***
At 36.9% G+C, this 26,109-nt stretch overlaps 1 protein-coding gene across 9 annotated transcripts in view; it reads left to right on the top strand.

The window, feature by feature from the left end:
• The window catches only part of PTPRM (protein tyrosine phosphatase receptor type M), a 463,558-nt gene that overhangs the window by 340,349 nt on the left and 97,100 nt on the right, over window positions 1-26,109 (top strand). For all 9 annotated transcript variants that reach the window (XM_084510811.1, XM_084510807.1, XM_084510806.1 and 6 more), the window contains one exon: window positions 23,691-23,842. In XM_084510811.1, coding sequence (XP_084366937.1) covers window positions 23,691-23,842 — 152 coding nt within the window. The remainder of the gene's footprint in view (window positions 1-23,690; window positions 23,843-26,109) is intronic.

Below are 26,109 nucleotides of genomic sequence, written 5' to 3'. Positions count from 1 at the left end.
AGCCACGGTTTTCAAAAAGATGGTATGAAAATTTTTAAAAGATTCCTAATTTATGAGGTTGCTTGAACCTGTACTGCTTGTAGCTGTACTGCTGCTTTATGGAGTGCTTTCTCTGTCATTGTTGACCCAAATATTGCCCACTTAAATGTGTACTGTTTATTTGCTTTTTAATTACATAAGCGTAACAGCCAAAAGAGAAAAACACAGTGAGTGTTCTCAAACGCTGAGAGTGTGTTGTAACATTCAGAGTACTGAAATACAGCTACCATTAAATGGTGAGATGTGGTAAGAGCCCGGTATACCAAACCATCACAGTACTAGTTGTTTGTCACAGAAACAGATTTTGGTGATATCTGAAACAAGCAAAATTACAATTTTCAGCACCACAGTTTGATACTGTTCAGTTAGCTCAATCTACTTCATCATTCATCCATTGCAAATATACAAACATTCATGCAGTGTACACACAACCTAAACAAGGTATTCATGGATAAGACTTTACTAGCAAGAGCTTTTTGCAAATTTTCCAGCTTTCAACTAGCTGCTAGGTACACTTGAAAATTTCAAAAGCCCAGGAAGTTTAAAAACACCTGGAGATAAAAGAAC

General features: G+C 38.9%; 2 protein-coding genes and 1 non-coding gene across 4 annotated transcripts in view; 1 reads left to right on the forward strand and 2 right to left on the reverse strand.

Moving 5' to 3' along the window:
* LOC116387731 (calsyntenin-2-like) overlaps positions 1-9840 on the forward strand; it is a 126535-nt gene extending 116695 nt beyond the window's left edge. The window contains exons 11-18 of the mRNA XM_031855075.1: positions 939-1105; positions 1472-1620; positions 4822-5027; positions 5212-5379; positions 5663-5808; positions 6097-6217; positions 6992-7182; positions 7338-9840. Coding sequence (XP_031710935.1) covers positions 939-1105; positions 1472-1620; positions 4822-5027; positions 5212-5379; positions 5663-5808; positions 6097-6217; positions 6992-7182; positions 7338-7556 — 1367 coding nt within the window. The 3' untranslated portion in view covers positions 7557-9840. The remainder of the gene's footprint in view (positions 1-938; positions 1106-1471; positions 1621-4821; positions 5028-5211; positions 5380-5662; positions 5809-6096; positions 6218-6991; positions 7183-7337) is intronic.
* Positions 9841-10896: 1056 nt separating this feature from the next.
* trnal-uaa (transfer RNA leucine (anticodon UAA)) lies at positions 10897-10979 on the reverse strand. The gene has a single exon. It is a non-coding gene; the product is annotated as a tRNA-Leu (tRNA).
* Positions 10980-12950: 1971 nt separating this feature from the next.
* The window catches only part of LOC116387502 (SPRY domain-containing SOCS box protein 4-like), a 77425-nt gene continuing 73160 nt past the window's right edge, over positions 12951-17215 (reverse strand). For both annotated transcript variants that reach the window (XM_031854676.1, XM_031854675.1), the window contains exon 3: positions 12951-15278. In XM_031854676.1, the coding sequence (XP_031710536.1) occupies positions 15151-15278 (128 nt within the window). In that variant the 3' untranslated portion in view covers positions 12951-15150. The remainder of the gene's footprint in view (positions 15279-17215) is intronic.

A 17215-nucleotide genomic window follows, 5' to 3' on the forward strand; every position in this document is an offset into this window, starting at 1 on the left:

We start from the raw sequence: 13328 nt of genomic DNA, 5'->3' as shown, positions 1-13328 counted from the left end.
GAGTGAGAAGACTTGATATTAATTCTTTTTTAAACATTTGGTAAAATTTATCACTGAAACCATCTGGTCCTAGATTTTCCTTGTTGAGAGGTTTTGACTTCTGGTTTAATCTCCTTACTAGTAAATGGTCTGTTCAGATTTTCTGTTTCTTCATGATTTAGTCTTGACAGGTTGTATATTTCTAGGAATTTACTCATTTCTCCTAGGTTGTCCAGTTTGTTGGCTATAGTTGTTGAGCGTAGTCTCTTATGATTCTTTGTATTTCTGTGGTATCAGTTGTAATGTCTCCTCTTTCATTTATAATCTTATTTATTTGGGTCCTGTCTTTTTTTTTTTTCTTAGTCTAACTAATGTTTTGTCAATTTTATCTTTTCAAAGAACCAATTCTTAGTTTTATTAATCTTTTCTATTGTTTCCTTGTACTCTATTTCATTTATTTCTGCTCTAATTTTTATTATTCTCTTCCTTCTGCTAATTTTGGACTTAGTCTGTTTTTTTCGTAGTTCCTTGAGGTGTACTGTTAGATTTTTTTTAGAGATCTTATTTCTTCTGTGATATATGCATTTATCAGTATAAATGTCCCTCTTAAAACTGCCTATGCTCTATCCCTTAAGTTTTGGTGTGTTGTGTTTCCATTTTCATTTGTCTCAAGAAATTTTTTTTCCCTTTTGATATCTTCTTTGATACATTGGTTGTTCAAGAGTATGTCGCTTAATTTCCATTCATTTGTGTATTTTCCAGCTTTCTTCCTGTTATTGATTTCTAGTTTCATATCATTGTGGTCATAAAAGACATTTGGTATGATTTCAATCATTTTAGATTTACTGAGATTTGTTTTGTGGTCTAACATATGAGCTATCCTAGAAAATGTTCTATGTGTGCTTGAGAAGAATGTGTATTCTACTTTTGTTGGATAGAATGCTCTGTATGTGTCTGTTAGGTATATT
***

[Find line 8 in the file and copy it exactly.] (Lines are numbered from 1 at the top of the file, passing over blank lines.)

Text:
* LOC116387731 (calsyntenin-2-like) overlaps positions 1-9840 on the forward strand; it is a 126535-nt gene extending 116695 nt beyond the window's left edge. The window contains exons 11-18 of the mRNA XM_031855075.1: positions 939-1105; positions 1472-1620; positions 4822-5027; positions 5212-5379; positions 5663-5808; positions 6097-6217; positions 6992-7182; positions 7338-9840. Coding sequence (XP_031710935.1) covers positions 939-1105; positions 1472-1620; positions 4822-5027; positions 5212-5379; positions 5663-5808; positions 6097-6217; positions 6992-7182; positions 7338-7556 — 1367 coding nt within the window. The 3' untranslated portion in view covers positions 7557-9840. The remainder of the gene's footprint in view (positions 1-938; positions 1106-1471; positions 1621-4821; positions 5028-5211; positions 5380-5662; positions 5809-6096; positions 6218-6991; positions 7183-7337) is intronic.